Nevertheless, in the work The burnout companion to study and practice. In a critical analysis, the approach to identifying people prone to burnout is different. The authors note that the main criterion by which it is possible to determine the propensity to stress is the psychological state of an individual. From psychology, it is known that derives self-esteem, stress tolerance, and standards that a person creates for them. After analysis of each criterion in order, low self-esteem leads to the fact that an individual a priori begins to treat each of their actions and results negatively and pessimistically, underestimating their merits (Schaufeli & Enzmann, 2020). Lack of stress tolerance, in turn, deprives a person of the skill to release negative emotions and relax, which quickly makes the psychological state of a person tense and anxious, and then numb. Finally, inflated standards prevent the individual from judging their abilities and skills, and constant dissatisfaction with the result and the work done also aggravates the situation for the worse. According to the article, the tendency to burnout depends, first of all, on the psychological state of an individual and only then on the type of work, gender, and age.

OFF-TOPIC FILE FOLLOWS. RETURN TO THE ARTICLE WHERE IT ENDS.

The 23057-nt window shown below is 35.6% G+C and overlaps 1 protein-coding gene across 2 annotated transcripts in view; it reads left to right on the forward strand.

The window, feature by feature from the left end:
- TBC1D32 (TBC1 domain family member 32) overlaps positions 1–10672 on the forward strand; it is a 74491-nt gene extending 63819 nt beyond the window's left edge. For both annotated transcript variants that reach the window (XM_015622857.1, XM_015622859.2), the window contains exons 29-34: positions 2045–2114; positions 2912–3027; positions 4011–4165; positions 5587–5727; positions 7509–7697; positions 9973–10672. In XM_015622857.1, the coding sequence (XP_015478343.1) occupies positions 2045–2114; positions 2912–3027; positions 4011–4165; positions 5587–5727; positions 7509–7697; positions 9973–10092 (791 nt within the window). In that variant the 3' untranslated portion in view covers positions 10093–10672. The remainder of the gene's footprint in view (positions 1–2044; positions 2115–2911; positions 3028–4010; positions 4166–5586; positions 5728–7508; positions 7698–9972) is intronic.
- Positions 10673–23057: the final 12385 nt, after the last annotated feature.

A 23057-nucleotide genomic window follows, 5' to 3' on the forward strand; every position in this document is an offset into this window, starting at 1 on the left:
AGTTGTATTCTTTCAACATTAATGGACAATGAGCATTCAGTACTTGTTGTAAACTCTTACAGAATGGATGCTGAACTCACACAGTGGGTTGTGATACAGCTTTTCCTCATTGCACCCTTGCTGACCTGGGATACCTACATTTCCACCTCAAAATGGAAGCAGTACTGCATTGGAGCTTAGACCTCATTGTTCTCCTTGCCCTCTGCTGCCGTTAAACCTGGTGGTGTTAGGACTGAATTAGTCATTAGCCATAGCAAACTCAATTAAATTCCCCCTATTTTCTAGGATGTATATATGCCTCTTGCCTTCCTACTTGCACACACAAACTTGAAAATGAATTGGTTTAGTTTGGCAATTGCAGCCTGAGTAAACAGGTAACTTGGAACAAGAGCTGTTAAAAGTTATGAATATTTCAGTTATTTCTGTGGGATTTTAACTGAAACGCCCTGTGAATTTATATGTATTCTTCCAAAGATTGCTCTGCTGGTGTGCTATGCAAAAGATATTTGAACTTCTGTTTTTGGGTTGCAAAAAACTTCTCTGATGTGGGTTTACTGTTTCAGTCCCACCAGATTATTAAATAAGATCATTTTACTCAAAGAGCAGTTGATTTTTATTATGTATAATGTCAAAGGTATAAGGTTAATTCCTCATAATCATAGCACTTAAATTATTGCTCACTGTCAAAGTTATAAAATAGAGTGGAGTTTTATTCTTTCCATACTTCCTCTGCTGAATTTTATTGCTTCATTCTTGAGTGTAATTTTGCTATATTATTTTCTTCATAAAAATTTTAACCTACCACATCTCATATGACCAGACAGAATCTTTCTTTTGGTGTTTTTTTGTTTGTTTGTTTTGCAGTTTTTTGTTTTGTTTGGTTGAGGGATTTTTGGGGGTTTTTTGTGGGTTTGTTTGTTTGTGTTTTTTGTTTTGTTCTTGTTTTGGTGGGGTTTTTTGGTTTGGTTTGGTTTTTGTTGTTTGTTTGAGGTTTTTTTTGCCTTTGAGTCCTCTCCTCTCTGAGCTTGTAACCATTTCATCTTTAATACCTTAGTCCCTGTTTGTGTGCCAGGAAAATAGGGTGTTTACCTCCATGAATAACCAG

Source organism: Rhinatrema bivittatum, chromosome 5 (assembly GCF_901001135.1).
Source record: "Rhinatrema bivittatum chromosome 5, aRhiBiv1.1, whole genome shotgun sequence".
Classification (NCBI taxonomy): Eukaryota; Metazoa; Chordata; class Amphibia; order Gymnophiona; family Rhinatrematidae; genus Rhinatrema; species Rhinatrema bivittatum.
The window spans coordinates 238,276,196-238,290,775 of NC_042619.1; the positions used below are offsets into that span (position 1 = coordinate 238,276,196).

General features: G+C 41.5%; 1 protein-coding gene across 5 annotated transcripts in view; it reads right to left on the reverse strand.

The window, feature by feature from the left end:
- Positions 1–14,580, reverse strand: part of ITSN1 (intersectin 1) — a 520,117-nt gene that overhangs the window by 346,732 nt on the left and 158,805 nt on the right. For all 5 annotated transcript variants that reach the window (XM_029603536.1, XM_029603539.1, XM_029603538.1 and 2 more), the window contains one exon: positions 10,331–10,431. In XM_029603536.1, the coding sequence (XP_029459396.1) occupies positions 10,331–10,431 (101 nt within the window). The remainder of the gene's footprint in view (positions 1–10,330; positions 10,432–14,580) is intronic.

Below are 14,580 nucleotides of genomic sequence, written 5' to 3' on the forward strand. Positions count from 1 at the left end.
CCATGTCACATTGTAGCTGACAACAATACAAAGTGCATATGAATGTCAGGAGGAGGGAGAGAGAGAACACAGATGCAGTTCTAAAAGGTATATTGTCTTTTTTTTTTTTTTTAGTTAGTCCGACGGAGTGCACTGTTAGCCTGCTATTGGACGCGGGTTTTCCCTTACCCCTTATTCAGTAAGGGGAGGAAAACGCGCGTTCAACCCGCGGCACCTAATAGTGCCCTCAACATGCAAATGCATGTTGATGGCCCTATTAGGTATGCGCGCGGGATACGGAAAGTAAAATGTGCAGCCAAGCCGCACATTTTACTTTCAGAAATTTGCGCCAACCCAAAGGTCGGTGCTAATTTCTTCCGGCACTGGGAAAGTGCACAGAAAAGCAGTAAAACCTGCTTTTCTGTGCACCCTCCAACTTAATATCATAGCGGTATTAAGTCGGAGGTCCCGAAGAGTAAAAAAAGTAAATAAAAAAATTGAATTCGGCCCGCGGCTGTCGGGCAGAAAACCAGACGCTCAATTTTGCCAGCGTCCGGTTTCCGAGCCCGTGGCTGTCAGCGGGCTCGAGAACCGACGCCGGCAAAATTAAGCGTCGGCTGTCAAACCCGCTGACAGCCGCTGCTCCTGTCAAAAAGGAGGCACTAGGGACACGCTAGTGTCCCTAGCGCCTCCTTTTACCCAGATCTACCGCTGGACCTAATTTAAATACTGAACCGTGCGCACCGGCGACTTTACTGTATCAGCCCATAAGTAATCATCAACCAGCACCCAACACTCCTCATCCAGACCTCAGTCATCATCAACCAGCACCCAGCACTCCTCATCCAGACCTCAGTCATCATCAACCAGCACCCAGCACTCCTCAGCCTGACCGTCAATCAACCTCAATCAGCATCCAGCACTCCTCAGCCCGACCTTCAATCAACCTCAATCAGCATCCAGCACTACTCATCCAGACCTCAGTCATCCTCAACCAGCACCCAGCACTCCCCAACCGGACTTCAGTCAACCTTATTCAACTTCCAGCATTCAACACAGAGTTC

Emotional burnout is a severe consequence of ignoring stress and fatigue and overwork, and psychological problems. It is essential to understand that the modern world is very complicated and saturated; that is why it is tough to determine the frustration state. Nevertheless, a person should monitor the atmosphere at work and rest and work through their psychological problems to prevent burnout. Otherwise, such a condition can lead to more severe consequences and mental disorders.
Lee, I., Bardoshi G., et al. (2018). Attributional style and burnout of councelors-in-training. Counselor Education & Supervision, 57, 285-300.
Schaufeli, W., Enzmann, D. (2020). The burnout companion to study and practice. A critical analysis. CRC Press.